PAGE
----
In the wake of the American raid on Osama bin Laden’s compound in 2011, the Pakistani government formed what came to be known as the Abbottabad Commission. Its mission: to investigate two security lapses, one more embarrassing and indicative of incompetence than the other. One, how did U.S. forces violate Pakistan’s sovereignty with such impunity? Two, how did bin Laden manage to spend over a decade in Pakistan undetected?
In a report published July 9 by AlJazeera, Asad Hashim does an outstanding job of summarizing the leaked report. He writes:
During the course of its investigation, the Commission found “a shocking state of affairs”, where local governance had completely collapsed, as had the ability of the military, intelligence and security services to perform their jobs.
After reading Hashim’s account, one can’t help but conclude that local authorities were demoralized by how the army and ISI lorded it over them. That was illustrated by how they were elbowed aside after the raid at Abbottabad. For its part, the ISI seemed to lose interest in searching for bin Laden both because it believed him dead and because, at a certain point, the United States discontinued sharing information about its search for him.
Meanwhile, the report, as quoted by Hashim, states (emphasis added):
“[Osama bin Laden] was able to stay [in Abbottabad] due to a collective failure of the military authorities, the intelligence authorities, the police and the civilian administration. This failure included negligence and incompetence and at some undetermined level, a grave complicity may or may not have been involved.”
One aspect of ensuring cooperation and cementing complicity is, of course, corruption. That rears its head in a sidebar to Hashim’s article titled “Local officials missed a number of signs that may have led to Bin Laden’s discovery in Abbottabad.” Among them: “Land for house bought using fake ID that was never checked. … Lack of building construction completion certificate never investigated. … Unauthorised additional construction carried out, without local officials inspecting the building or requesting permits be sought.”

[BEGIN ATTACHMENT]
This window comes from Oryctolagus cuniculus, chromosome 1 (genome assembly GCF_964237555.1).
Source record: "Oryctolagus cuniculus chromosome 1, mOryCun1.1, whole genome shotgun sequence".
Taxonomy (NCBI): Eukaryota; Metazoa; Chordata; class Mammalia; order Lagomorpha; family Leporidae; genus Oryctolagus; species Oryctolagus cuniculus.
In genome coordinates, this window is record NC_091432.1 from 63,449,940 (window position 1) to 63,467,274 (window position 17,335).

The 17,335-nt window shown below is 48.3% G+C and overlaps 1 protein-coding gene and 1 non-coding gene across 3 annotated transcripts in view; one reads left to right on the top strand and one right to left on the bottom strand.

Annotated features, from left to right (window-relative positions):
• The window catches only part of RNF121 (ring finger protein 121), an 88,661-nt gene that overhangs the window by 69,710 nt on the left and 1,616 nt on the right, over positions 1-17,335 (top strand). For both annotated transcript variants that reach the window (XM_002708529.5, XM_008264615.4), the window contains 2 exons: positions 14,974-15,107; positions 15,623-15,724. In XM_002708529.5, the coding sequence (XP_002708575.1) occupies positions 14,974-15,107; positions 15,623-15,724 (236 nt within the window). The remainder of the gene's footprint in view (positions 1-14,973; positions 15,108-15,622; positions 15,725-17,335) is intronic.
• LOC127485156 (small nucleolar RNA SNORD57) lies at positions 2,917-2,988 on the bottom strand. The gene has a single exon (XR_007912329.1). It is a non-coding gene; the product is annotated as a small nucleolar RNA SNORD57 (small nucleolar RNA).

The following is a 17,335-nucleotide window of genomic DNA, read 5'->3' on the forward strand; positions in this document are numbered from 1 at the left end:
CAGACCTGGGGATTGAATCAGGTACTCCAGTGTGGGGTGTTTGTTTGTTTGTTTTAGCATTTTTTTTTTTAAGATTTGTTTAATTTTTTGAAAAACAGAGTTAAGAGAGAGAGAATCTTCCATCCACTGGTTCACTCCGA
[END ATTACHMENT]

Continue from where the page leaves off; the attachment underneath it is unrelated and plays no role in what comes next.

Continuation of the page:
Hashim further explains:
The head of the Abbottabad Cantonment Board admitted that his body had been “negligent” in the case, but added that “a lot of illegal construction activity took place within the Cantonment area”, according to the Commission’s report.
What’s emphasized suggests someone was being paid off. The flashiest red flag? “Property tax unpaid for six years and never checked.” Odds are the municipality of Abbottabad wasn’t passing up opportunities to extract money from an affluent residence. If the city wasn’t being paid officially, it seems likely that local officials were being paid off in many of those cases — in bin Laden’s, no doubt via Ibrahim and Abrar al-Kuwaiti, his “couriers,” who might better be called guards and/or fixers.
The alternative, of course, is that the military and ISI knew of bin Laden’s presence and warned local officials to lay off. That would have been in accordance with their policy (changing, apparently) of using Pakistan as a Petri dish to cultivate Islamist militants to harass India. Tolerating the most successful example of an Islamist militant in their midst may also have been their way of sticking it to the United States.
Hashim encapsulates the situation:
The failure was so complete that, by page 87 of its report, the Commission … was forced to coin a term for it: “Governance Implosion Syndrome”.
But who are we in the United States to point fingers? We had our own “Governance Implosion Syndrome.” It’s called 9/11.